In my experience, you have to treat the
VERSION fields of those reports with a large grain of salt. Often the tool is just looking up the port number in a table; indeed
port 23 is listed as the default TELNET port (see wikipedia/List_of_TCP_and_UDP_port_numbers). So your nmap scan means that something is listening on 23, and it may or may not be TELNET.
Nmap supports a mode called "version detection" in which it will actually start the opening handshake of known protocols to try to determine what protocol is listening. This can be very slow, for example if it knows about 100 different protocols and is scanning 1,000 ports, then that's 100*1,000 = 100,000 handshakes to try. So this option is off by default. You can turn it on with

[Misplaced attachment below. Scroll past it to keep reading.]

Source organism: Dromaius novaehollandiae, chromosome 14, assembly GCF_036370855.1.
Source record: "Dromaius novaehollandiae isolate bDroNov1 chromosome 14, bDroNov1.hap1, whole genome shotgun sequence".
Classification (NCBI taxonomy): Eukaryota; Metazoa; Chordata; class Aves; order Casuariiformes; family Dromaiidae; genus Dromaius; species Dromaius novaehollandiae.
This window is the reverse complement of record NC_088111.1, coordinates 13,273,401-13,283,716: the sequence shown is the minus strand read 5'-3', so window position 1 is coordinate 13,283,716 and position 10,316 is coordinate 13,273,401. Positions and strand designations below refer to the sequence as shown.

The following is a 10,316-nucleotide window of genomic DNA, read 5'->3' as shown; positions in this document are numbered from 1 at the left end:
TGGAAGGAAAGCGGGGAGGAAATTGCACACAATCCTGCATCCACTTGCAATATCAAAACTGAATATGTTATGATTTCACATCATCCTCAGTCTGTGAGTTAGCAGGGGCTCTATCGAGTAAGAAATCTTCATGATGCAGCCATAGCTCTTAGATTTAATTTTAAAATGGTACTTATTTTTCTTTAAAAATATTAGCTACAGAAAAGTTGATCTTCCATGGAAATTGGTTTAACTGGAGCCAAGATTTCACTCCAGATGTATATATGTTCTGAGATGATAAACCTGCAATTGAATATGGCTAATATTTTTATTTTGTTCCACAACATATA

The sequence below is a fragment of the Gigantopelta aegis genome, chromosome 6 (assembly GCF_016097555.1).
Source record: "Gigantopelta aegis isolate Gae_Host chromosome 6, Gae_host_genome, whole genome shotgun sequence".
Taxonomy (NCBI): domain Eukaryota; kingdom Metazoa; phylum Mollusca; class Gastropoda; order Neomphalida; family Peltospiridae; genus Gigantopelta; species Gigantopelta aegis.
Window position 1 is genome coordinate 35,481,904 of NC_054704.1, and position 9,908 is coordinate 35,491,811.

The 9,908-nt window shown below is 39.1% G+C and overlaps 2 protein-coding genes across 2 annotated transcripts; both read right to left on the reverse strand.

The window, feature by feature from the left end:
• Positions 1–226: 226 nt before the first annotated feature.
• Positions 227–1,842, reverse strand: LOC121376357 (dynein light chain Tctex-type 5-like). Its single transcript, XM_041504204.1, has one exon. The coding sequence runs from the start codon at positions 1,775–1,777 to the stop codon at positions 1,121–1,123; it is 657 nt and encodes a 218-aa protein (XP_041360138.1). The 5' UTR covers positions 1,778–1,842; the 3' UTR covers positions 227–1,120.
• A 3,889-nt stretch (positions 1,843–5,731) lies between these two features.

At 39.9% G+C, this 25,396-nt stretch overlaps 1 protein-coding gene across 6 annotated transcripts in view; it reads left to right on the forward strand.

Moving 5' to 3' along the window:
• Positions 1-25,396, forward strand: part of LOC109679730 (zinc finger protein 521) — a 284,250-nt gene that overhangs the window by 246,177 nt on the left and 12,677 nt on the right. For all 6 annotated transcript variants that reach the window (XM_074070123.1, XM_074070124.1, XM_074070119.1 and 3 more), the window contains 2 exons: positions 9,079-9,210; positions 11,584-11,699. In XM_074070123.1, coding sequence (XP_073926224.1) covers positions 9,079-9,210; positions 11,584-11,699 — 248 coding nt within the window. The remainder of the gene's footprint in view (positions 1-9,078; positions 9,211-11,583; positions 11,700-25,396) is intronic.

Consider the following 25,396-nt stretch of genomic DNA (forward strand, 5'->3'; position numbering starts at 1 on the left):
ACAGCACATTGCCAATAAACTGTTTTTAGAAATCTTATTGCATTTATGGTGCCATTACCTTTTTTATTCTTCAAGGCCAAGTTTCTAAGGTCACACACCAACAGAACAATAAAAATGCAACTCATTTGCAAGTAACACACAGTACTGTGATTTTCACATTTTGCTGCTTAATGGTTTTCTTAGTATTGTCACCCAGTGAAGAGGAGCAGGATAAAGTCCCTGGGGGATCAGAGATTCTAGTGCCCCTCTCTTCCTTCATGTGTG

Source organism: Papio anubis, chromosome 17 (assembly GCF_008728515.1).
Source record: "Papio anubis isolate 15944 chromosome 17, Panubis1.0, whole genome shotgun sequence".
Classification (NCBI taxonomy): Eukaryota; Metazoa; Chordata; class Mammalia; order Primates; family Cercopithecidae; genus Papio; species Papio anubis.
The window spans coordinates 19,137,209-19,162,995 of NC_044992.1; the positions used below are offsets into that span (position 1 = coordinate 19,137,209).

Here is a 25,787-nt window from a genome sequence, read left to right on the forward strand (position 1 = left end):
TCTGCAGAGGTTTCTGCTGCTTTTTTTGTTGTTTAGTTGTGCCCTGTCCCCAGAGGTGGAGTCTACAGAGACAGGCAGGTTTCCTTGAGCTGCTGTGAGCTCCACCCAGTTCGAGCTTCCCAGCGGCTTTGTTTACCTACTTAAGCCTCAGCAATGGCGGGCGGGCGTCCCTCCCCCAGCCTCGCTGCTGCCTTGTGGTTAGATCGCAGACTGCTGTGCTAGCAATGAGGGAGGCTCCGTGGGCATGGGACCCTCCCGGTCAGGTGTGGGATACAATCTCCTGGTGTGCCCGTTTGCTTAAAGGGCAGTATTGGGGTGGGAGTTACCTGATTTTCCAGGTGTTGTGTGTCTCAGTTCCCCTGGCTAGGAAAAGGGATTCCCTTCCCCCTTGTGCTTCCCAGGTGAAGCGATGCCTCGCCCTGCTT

-sV. You can read more in the nmap man page; ctrl+f for "version detection".